The DGS Clarion began the proces of my understanding of this seemingly impossible task of responsible journalism. During high school I always looked forward to reading the St. Mary’s Academy ‘Marion Messenger’, the Convent High School ‘Touch’, the Portsmouth Secondary School ‘Bombo’ and of course, the DGS ‘Clarion’.
I learned many important and encouraging lessons from these student publications during those defining years.
Our high school universe was small and we dealt with the challenge of trying to tame it. We reported on teachers who gave too many demerits. This was problem especially to students who traveled daily from as far away as Grand Bay and Colihaut who arrived at school late.
Being late on Monday mornings was also a problem for students who stayed in Roseau during the week but went to their villages (homes) on the weekends.
This was a frequent experience for me due to the fact that I went home to La Plaine or visited my grandfather and cousins in Castle Bruce on most weekends and left for the city on Monday mornings via the passenger vehicles.
Frequently we would arrive in Roseau long after the 8:00 a.m school assembly starting time on Monday mornings. The conditions of the roads that lead to the countryside were in terrible shape.
We also reported on teachers who were tough graders, who got promoted in the Cadet Corps and who excelled in the GCE exams. We covered the celebrated and colorful and popular DGS Sports Day and the junior carnival calypso king and queen competitions.
We would conduct investigative reporting issues such as the conditions of the school bathrooms and he DGS sports grounds. We gently tip toed into the forbidden, punishing, unforgiving and chaotic world of Dominican politics.
I learned that journalism is a tough business which requires hard work and courage. At he Clarion, we ran and supported our operations by selling advertising space to Roseau merchants and from magazine sales.
It is a sad commentary (to my knowledge) that none of the high schools in Dominica currently has a student publication. With the availability of computers ad the Internet, there may not be any excuses for all the high schools not having any publication such as a student electronic magazine, radio or television program.
The Ministry of of Educaiton and principals should support and put in place the logisitical and mentoring mechanisms to enable students to form journalism clubs as part of the innovative and leadership learning process.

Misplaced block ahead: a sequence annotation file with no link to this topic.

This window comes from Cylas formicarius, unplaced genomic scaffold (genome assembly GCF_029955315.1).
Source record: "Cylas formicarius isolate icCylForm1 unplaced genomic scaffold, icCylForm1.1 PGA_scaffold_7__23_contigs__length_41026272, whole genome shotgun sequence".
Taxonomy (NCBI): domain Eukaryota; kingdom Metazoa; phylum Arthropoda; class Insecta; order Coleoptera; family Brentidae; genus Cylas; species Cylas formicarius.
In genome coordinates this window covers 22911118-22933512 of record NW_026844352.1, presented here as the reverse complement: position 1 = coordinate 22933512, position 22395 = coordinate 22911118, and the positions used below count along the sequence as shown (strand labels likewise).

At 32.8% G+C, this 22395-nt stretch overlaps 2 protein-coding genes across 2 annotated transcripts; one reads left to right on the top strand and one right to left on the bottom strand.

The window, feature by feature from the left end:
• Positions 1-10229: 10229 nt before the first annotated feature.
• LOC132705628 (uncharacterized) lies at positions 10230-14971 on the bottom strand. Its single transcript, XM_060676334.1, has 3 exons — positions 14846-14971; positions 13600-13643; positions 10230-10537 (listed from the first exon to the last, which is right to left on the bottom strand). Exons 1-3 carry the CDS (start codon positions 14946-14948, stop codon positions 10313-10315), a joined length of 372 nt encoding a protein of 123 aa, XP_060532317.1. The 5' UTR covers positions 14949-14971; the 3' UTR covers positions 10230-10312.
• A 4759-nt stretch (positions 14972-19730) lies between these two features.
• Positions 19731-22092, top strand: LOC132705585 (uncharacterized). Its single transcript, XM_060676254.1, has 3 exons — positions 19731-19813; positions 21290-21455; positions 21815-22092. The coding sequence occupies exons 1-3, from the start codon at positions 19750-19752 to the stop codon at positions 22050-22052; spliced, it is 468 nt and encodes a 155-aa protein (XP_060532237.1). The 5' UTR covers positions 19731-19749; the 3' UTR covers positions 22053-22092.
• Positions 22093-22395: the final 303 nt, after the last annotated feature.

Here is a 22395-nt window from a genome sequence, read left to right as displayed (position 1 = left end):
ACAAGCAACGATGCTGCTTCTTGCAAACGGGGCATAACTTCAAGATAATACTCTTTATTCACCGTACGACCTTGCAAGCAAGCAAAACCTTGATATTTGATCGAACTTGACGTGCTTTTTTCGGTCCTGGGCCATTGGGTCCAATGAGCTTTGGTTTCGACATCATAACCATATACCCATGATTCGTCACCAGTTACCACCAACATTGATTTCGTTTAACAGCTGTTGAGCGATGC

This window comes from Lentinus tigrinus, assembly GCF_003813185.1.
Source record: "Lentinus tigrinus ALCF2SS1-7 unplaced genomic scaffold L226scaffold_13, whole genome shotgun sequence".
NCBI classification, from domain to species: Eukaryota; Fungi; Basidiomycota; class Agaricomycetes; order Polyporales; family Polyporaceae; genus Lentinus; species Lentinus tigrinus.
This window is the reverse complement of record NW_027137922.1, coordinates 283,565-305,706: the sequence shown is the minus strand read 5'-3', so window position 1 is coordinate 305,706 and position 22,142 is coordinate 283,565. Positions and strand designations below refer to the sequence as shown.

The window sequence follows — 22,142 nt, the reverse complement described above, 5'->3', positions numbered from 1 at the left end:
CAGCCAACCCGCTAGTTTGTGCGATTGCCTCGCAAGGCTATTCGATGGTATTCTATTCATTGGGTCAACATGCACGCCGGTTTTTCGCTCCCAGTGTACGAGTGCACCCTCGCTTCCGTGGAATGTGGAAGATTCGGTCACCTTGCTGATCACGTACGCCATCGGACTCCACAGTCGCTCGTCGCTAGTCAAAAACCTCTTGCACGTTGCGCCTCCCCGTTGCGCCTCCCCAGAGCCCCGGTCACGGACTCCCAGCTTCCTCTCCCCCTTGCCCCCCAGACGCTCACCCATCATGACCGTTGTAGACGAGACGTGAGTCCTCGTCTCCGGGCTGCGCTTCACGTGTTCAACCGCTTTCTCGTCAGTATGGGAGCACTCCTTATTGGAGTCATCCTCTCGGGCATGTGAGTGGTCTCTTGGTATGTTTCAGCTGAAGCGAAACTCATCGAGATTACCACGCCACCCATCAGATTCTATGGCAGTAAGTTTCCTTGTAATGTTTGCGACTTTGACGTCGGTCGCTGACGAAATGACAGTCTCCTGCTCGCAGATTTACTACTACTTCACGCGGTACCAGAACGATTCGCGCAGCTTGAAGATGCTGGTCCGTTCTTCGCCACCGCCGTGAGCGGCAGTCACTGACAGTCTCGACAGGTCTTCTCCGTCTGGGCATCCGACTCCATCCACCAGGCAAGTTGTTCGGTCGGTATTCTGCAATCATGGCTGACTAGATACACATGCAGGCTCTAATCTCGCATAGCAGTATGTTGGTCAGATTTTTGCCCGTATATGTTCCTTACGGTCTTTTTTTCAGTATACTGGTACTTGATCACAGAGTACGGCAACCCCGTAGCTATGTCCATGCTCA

The various media houses should conduct joint journalism workshops and sponsor frequent writing contests for high school students. These workshops will encourage and address student needs and pair them up with advisors and mentors and may inspire them to be journalists and leaders.
In addition, they will learn at an early age the importance of writing, public debate in professional and non-divisive ways.
Dominica is a nation in transition and is in state of confusiion and chaos. The up coming general elections will not clear that chaos who ever wins. That task of packaging that chaos is a long, and uphill climb.
During that transition, it is imperative that we recognize that we must engage our best and brightest young minds by encouraging them to write debate and publish. There are young, energetic willing hearts and minds in our high schools that have the ability to assist in tackling and negotiating that chaos.
It is imperative that that they receive the guidance, intellectual and professional journalistic nourishment and support, to try to address our island affairs and its complex, yet solvable issues.
Give our high schools youth wings and they will fly, give them the tools and charge them with responsibility and the will deliver the ‘goods’. In the end, they will be progressive and active participants in the development of our country. This we cannot afford to ignore because our future as a people depends on it.
When citizens of a democratic nation communicate (and engage) with one another in a respectable and responsible manner, something simple but magical happens. We begin to see each other as human beings and separate political views and affiliations from personalities.
We realize that political successes and failures, winners and losers are part of the process and it is cyclical. It is a given fact that politics is loud and emotional, but it does not have to be dirty and nasty as it seems to be the case in Dominica.
Until we question ourselves as a people, the political process and campaign in Dominica will always be described as an exercise in insanity and shame. We all bear full responsibility as a civilized society.